Words To Live Byby Darren Jones
Art requires a framework. The value of criticism when it is allied to a great social issue within a given constituency is that it records, discusses, and introduces audiences to art that was intended to transcend or bypass museums and markets and connect with multitudes. As such, it contextualizes creative acts in terms of human dignity as much as artistic process.
In 1995 I met the renowned potter, critic, gay rights campaigner, and broadcaster Emmanuel Cooper. His influential books, The Sexual Perspective: Homosexuality and Art in the Last 100 Years in the West and Fully Exposed: The Male Nude in Photography, proffered enlightening investigations into the history and contemporaneous state of art within gay sub-cultures. These were tributaries concurrently revealing themselves within my emerging socio-political self, and Emmanuel’s writing and our subsequent conversations provided authoritative ignition for the exigencies of my ideals.
Similarly affecting was the work of Simon Watney, the prolific art historian, writer, curator, and AIDS activist. In books such as Policing Desire: Pornography, AIDS and the Media; and Taking Liberties: AIDS and Cultural Politics, with Erica Carter, Watney’s position at the juncture of art, history, and advocacy lent compassionate zeal and an enigmatic voice to what I regarded as part of my cultural heritage. Emmanuel and his partner David Horbury hosted supper parties at which I was introduced to Simon and many other critics, artists, and literary figures. Among them were Robin Forster and James Barrett of Art2Go whose innovative artworks were resonant of the time. Treasured occasions, these dinners were also forums for vigorous conversations that expanded on issues outlined in print.
Within the pages of those and other books were accounts, critique, and theory on the arc of western gay life as well as responses to the impact of AIDS by the creative communities of urban centers in Britain and America. The political thrust of AIDS Demographics by Douglas Crimp and Adam Rolston demonstrated how brutally effective art and design can be in times of necessity. In 1996 the iconic work of ACT UP, Gran Fury, and related artists became the subject of a cultural exchange program that took me to New York for the first time. The art and lives of many New York artists underwent a profound, almost nuclear fusion at this time. For this writer, the drama of this decade was captured most poignantly in the work of David Wojnarowicz and Felix Gonzalez-Torres.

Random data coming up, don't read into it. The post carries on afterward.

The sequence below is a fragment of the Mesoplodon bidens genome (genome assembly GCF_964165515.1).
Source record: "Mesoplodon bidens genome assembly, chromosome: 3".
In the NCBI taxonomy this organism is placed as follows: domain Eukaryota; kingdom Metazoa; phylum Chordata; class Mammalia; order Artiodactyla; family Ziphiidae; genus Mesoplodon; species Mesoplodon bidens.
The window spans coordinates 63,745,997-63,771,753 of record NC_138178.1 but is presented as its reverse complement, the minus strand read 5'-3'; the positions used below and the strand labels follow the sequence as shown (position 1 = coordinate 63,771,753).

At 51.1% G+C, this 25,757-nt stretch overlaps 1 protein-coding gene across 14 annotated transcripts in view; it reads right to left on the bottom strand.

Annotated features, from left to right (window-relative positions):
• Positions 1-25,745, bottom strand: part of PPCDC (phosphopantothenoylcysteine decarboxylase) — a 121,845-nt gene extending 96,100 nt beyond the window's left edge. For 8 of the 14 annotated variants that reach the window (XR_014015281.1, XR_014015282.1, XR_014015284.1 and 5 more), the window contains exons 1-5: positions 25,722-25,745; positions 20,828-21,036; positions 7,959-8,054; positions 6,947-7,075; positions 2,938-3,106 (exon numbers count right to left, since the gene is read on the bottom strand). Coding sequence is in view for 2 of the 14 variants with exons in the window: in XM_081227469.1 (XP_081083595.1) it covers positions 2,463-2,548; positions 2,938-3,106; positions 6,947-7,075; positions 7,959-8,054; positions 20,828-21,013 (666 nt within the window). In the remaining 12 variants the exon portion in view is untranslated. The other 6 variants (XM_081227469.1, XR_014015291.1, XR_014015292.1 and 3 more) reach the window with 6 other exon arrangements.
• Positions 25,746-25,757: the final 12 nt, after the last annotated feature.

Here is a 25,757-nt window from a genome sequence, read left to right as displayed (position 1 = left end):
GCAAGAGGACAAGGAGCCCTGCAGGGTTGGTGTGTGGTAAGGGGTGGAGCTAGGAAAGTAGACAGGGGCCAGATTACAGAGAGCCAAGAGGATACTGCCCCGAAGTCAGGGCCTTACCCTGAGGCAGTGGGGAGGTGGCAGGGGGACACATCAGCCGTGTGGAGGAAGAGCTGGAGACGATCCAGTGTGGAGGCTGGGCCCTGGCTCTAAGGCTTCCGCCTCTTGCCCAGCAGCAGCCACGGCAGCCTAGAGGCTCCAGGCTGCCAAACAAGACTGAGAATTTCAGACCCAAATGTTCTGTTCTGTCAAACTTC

Being a Scot I have a propensity toward the echoes of history, and history was in the making in New York, across the Atlantic. Similarities existed within literary and visual languages in the United Kingdom and America, but that I was compelled to travel to New York may be a result of a primary difference between national conditions: namely, the sheer critical mass of the numbers affected by and responding to AIDS in the United States were vast. They constituted an expansive cultural plane, creating a sense of urgency that exerted an immense gravitational attraction.
In providing an archive on what went before, writing forms a blueprint for the generations of artists to come. We see what has been dealt with visually and why it was important. Twenty years ago I first read the words of the aforementioned writers. There is poeticism in the fact that this article is being written in Fire Island Pines, a place of near mythological status, and in many ways synonymous with the subjects discussed here. Fire Island functioned as a historical barometer for the challenging, glittering progression of a collective experience. It once seemed an American Brigadoon, barely conceived as truth. Twenty years on it begins to seem fully realized, due in no small part to the writers who agitated, analyzed, or documented the art and the artists of their time.
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